DSA can be broken when one nonce is known.  See (p. 18)

“If a signature scheme based on the digital signature algorithm (DSA, designed
by NSA) is used for server authentication, the knowledge of just one signature
nonce enables the attacker to compute the server’s secret identity key and thus
to impersonate the server.”

SSH transport data integrity:

Use: hmac-sha1, hmac-sha1-96, hmac-sha2-256, hmac-sha2-512, AEAD_AES_128_GCM, AEAD_AES_256_GCM

Avoid: hmac-md5

SSH transport data encryption:

Use: aes123-ctr, aes256-ctr, AEAD_AES_128_GCM, AEAD_AES_256_GCM

Avoid: aes123-cbc, aes256-cbc

OpenSSH incorrectly implemented AES in cbc mode.  As a result, AES-CBC mode in OpenSSH has exploited by the University of London.  This is a nation state level attack, and is not considered to be an easy attack to implement.

OpenSSH has disabled AES in cbc mode in versions 7.x, 6.9, and 6.7.  See the OpenSSH release notes for more information:  CVE info:

Additional Notes:

An interesting distinction between SSH and TLS is that when SSH uses ecdh for key exchange, it is automatically using ephimeral keys.  The “E” in ECDHE is unnecessary because ECDH without ephimeral keys is not supported in SSHv2.

From RFC 5656, section 3.1.2:

 The Elliptic Curve Diffie-Hellman (ECDH) key exchange method
   generates a shared secret from an ephemeral local elliptic curve
   private key and ephemeral remote elliptic curve public key.  This key
   exchange method provides explicit server authentication as defined in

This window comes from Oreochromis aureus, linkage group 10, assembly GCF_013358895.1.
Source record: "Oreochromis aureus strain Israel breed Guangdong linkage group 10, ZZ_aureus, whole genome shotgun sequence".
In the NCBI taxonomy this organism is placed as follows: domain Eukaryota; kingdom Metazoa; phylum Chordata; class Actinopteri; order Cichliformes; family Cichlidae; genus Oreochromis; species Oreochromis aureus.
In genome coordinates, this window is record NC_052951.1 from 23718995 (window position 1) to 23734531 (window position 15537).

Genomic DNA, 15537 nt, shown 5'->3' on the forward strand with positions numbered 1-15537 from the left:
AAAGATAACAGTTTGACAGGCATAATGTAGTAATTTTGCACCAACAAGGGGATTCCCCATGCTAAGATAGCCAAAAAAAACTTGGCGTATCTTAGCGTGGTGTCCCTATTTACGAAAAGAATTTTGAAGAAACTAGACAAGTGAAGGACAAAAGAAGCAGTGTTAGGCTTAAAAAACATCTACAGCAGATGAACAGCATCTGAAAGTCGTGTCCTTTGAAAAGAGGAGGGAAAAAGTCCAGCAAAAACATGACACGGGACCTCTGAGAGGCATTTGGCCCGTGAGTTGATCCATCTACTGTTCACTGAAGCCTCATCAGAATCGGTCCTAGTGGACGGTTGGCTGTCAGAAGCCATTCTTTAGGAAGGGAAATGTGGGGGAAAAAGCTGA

[RFC4253] using a signature on the exchange hash.

NIST New Password Controls

NIST is currently reinventing its recommended password quality parameters.  In light of the many recent hacks that have been attributed to password breaches due to the use of poorly chosen easy-to-guess passwords.  In NIST 800-63-3, NIST is attempting to make the password policies more user friendly by shifting the burden on the verifier.

No matter how strong your password hashes/cryptography is, if the chosen password is inherently weak, then literally no controls can protect them from disclosure attacks.  Previously NIST’s approach has been to shift the risk more onto the consumer.  The new approach is to shift the burden on to the provider.  To that end, one of the key highlights of the new standard is blacklist validation against a list of “known-bad” passwords.  These are some of the highlights of the new standard:

DO’S :

  • Minimum password length should be 8 characters, with a maximum of no less than 64 characters.
  • Recommended to have a minimum of 12 character password for sensitive sites.
  • All ASCII and UNICODE characters should be allowed even emojis.
  • Blacklist validation against a list of “known-bad” passwords.
  • Allow for an option to read the password during input.


  • No password composition/complexity rules (Ex: Your password must contain one lowercase letter, one uppercase letter, one number, etc..)
  • No password hints.